Livingston is the point of entry into the country just inside the bar.  There is a wonderful boat agent, named Raul, that makes it all very easy. 

Scott and Skip from Jave Moon returning to the boat with our passports.  Ready to head up the river.  The next 7.6 mile stretch is the jungle lined gorge, is where Johnny Weissmuller once swung through the trees playing Tarzan.  Scott said it wasn’t quite right because everything was in techno color instead of black and white. 

Java Moon entering the river. 

Tarzan’s hanging vines AHHHH  HHHHHHH!

Up to 300’ high limestone cliffs. 

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The palm trees are just spectacular.  (above) Our kind of boat house.         With a name like Texan Bay you know we had to stop, especially after we heard that the marina restaurant had Tex Mex specials every day, unfortunately no margaritas.

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  Our flotilla at anchor and all of us relaxing with today’s special, enchiladas.  Linda (Rainbow Rider),   Skip (JM), Owner of the Texas Bay Marina, Gary (RR), Scott, Doug (HL). 
            With over 500 boats seeking safe harbor during the season, there are many marinas to choose from near the bridge in Fronteras on the Rio Dulce.


Three of us found room at the Tijax.com EcoLodge and Marina.  We liked this one because:   1.  they had a side tie slip for us  2. close to town  3.  launches available so Cindy won’t have to worry about using the dinghy 4. road access (many marinas are only water access) so Cindy has somewhere she can walk  5.  Cabins, so there is a constant flow of new faces  If you click on the marina button and look at the big picture at the bottom, if you start from the left, long pier,  go in one 90 degree corner and that is right where we are tied.  Scott did a marvellous job backing us into that slip between boats in a similar configuration.  Even the marina pier boy said, “Good Captain.”  Yes, all 6,755 miles has taught him a lot about handling our boat.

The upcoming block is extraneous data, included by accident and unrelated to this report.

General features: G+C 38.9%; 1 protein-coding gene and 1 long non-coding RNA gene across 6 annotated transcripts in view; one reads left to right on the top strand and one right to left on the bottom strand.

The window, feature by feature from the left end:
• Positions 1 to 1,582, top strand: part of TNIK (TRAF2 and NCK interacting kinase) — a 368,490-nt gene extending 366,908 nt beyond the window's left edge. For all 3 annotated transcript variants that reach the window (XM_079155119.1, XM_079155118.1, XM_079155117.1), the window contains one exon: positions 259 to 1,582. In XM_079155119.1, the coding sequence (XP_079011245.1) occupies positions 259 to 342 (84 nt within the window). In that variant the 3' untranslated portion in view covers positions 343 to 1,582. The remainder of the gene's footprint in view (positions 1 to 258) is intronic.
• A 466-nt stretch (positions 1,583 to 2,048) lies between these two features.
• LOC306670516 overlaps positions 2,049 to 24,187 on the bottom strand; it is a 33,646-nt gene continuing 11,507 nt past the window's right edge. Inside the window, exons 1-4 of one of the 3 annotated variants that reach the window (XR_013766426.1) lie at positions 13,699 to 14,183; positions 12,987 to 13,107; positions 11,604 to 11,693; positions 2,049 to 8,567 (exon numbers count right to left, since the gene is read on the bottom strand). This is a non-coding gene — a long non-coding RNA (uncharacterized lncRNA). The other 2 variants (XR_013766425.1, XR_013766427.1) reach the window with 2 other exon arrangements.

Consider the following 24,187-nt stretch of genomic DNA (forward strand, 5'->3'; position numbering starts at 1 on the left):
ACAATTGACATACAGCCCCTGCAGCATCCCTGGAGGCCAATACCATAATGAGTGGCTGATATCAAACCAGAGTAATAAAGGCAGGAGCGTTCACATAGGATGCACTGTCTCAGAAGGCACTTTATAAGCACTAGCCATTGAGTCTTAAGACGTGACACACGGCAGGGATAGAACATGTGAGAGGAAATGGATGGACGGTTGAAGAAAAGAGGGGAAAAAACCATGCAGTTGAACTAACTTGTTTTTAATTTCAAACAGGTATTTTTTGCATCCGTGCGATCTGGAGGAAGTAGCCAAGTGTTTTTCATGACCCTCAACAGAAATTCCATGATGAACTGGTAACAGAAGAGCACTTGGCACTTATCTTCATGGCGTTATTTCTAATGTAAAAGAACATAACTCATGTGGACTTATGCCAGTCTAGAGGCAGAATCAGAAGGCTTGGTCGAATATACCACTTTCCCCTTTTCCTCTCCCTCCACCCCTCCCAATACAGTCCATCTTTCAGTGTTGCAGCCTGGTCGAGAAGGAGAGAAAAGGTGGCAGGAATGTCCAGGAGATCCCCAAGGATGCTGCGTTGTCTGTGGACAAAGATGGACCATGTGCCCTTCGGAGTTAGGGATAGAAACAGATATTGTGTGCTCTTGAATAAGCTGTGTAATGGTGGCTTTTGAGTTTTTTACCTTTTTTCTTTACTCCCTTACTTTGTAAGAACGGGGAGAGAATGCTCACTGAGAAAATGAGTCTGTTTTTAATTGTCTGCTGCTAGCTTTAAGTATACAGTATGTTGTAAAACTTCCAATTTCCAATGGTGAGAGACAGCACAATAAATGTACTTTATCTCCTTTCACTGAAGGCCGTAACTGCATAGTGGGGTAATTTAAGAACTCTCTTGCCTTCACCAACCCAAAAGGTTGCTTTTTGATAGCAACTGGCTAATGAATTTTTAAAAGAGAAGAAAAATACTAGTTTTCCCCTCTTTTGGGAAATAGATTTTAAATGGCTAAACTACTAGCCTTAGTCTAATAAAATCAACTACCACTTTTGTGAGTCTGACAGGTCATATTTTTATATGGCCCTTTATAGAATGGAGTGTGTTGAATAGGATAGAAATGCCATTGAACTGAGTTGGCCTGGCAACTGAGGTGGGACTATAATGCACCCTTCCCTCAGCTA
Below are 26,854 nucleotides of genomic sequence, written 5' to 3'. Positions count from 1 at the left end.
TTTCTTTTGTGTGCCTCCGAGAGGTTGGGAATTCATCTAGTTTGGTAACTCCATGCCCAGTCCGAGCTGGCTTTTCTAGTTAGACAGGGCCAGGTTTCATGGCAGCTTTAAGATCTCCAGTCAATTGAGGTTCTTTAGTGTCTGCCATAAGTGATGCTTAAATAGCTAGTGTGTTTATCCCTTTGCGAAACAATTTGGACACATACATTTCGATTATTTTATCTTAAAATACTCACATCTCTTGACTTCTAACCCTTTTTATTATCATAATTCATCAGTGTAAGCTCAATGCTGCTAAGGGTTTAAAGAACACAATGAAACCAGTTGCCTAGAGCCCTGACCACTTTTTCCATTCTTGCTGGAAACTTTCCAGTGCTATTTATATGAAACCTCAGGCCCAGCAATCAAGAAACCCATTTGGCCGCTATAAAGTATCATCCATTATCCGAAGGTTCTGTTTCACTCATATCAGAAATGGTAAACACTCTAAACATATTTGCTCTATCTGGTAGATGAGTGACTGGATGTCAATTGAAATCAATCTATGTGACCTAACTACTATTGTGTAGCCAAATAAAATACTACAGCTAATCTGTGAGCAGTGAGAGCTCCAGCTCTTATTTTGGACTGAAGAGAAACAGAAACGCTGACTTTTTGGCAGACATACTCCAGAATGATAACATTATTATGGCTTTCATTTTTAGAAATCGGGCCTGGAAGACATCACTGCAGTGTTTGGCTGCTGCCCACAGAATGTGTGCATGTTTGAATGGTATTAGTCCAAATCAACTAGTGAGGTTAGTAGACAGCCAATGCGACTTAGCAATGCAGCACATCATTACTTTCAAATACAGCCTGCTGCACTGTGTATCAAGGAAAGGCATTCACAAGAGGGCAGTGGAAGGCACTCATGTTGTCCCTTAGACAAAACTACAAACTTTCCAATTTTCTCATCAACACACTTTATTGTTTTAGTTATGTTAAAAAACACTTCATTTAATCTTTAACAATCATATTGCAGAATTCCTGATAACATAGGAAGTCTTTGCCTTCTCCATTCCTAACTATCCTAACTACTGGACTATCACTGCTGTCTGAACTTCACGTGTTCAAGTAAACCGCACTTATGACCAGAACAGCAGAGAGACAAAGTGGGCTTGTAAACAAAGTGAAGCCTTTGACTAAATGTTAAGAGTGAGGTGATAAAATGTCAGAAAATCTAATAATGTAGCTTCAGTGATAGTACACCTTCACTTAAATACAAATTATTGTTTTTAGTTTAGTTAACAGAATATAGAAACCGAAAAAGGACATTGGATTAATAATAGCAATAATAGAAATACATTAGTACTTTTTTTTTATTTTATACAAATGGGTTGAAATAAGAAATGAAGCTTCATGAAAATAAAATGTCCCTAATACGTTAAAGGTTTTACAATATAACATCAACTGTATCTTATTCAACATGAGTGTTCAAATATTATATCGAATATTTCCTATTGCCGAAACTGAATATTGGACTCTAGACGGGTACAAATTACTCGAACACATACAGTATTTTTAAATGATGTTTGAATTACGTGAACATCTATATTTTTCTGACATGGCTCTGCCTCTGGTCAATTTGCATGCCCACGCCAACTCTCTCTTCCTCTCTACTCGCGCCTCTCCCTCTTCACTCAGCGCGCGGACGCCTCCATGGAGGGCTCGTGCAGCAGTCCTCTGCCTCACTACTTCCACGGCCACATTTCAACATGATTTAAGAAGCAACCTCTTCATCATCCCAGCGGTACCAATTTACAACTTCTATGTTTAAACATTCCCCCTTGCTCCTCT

That's our boat on the right with the wagon cover.   Scott was able to spend a day getting the boat ready to sit until November and get Cindy set up with internet and cell phone before he was off  to Guatemala City to catch a flight to Houston. 
            What is that forming in the Caribbean??  Tropical Storm Alex!  If we would not have been able to go to the river, Cindy would have been sitting in Roatan, where the storm passed practically right over.  Very rarely, about once every 15 years, an early storm forms in the NW Caribbean.  What luck, that it is the year that we are there.   Luckily Alex brought only one day of light rain to the river. 
            A week later, Scott got word that he probably wouldn’t be leaving for Angola until July 10.  So on June 28 Cindy was off on a 5 hour bus ride to Guatemala City and then a flight to Houston to be with Scott. Tropical Storm Alex hit me again with three days of rain.  The rain actually delayed the flight coming into G City by two hours which subsequently delayed my arrival into Houston.   We enjoyed a week together before he boarded the plane on July 5.             
            FYI:  Scott has the Spot GPS device with him so you can check the SAT Tracker link to see ♪♫ Where in the World is Scott Traveling Now? ♫♪  Hopefully you too will enjoy watching his progress from Houston, to Angola (Africa not Indiana), to Scotland, back to Africa, and then back to Houston.